Even today, the 8 Series is an arresting proposition. It’s not one of those cars that has never dated, just that it has dated interestingly. Whereas a modern 8 Series is all curves, complexity and bellicosity, the E31 is a simpler shape, the absence of the B-pillar focusing the eye on the organic shape of the glasshouse and the way the chamfered box arches swell into a low, flat rear end that suggests enormous potency, like a cartoon bottle rocket. This impression is helped by a low front end that carries the eye the length of the car via a rising beltline and the subtlest of Hofmeister kinks in the rear side window. It can look slightly underwheeled by today’s standards, but then so does the current M4, a car which also lacks the redeeming feature of pop-up headlamps.

Buying an E31 requires patience and rewards no little perseverance. Most cars will have some sort of damage to their plastic nosecones and check wheelarches, brake lines, door bottoms, sunroof panels and the leading edge of the bonnet for rust. Both the V8 and V12 engines are relatively tough units. Early V8 engines had trouble-prone Nikasil liners but any issues with these should have been sorted a long time ago by now. Check for misfires, usually attributable to ageing lambda sensors or throttle bodies that are out of sync. It’s best not to run an E31 on fully synthetic oil as it tends to be too thin and is consumed quickly. Don’t let water levels drop either, as this can cause air locks that will destroy the head gasket. Engine ancillaries such as the viscous fan, water pump and cam-cover gaskets are hotspots for failure and are usually larger jobs than they appear. Check suspension bushes and dampers as a front-heavy two-tonne car tends to chew through them.

The key issue to keep an eye open for is electrical integrity. Remember, this was a first stab at CAN-bus technology and while the concept has proven sound, the initial execution resulted in a few teething issues with the many ECUs within the car that can and do fail and are not cheap to replace. Pixels on the LED displays often fail and a botched HID headlamp upgrade (the standard dip beam lamps are jaw-droppingly feeble) can create a cascade of electrical issues. Finally, at no point should you jump-start an 8 Series with a flat battery without some form of spike protection as this can sizzle multiple ECUs instantly.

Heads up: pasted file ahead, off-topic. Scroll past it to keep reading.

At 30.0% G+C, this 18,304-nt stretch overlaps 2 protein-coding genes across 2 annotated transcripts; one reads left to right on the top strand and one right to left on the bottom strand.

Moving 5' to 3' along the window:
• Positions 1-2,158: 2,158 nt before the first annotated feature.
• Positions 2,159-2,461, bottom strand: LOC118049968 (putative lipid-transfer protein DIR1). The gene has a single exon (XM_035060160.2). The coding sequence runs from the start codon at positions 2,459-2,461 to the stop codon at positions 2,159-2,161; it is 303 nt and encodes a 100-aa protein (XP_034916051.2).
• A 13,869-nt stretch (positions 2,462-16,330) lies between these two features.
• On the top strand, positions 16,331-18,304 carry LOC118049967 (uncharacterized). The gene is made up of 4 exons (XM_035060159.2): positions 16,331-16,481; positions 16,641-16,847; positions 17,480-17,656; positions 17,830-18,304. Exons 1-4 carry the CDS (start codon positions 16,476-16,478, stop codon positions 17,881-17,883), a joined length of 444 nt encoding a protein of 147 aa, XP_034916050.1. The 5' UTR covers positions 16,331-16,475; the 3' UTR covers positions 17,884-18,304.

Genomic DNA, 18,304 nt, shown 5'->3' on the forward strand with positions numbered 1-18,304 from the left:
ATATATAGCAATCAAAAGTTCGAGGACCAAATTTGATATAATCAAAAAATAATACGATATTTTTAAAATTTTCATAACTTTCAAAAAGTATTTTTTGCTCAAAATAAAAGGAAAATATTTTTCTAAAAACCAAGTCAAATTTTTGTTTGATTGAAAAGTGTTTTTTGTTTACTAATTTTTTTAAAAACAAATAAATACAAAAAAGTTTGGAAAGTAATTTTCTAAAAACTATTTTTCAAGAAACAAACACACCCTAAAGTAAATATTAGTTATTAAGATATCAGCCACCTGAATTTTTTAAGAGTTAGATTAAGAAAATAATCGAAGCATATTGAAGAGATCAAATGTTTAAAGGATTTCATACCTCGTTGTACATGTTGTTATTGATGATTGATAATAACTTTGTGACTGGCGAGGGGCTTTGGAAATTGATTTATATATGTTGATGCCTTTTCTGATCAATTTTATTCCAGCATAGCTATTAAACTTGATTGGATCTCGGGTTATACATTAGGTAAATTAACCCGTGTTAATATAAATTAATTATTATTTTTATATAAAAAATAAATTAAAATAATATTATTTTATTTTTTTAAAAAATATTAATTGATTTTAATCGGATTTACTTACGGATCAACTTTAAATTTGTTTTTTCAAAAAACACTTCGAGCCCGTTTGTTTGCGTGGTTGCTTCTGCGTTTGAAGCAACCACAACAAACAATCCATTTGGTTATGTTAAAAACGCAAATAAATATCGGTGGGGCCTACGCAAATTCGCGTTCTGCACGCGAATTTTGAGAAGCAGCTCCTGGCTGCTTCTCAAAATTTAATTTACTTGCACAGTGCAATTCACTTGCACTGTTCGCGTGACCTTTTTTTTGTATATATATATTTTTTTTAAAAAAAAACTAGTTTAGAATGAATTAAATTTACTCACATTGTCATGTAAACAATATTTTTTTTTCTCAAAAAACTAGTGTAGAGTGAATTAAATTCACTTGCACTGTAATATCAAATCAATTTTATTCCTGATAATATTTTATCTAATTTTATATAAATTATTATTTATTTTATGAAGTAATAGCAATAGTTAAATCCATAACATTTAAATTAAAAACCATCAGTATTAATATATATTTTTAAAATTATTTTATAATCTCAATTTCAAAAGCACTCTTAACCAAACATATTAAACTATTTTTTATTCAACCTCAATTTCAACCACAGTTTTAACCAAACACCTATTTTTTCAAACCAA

It can seem daunting, buying a German car with this amount of complexity, and it should. There are some cars that are an easy recommendation for those who want a hands-off modern classic, but the E31 8 Series is not one of them. Owners claim that the rewards are well worth the investment in time, money, research and effort. In managing to make the Mercedes-Benz SEC look positively antediluvian, BMW succeeded in its quest to establish technological superiority over its key rival. Today, that faded one-upmanship doesn’t count for too much. Yet the bravery and ambition of the 8 Series cements it to a time and a place while lending it a lasting significance. That’s the mark of a great classic and it’s entirely likely that the 8 Series’ best days are still ahead of it.

Above: Back when BMW clocks set the benchmark for clarity and simplicity Below: Auto’s manual and sports modes were cutting-edge stuff in the day.

The bravery and ambition of the 8 Series cements it to a time and a place while lending it a lasting significance



  • Model BMW E31 850i
  • Engine 4988cc V12, sohc, 24v
  • Max power 300hp / 220kW @ 5200rpm
  • Max torque 450Nm @ 4100rpm
  • Transmission 4-speed automatic
  • Weight 1790kg
  • 0-62mph (0-100km/h) 6.3sec (claimed)
  • Price (now) from $55,000

1989-1999 BMW 8 Series E31

By the time the car arrived in Australia in late1990, it wore a sticker price of $222,000

Lack of B-pillars added to 8’s elegance; also improved access into the rear seats


Not exactly. BMW completed a skunkworks project in 1991, developing an M8 prototype with a 410kW S70/1 V12 and next-gen chassis tech. Unlike the engine that would end up in the production 850CSi – a 5.6-litre S70B56 unit – the S70/1 featured two cams per bank of cylinders, 48 valves and a capacity of 6064cc. Contrary to popular opinion, this was not the engine that powered the McLaren F1. BMW engineer Paul Rosche approached Gordon Murray to enquire about supplying an engine and Murray confirmed that the S70/1 was too large and too heavy. After much reworking, the Motorsport division’s final engine, the S70/2, met Murray’s 600mm length requirement, but it overshot the weight target by 16kg. Given that it was 6.4 percent too heavy but exceeded McLaren’s power requirement by 14 percent, it got the green light from Murray.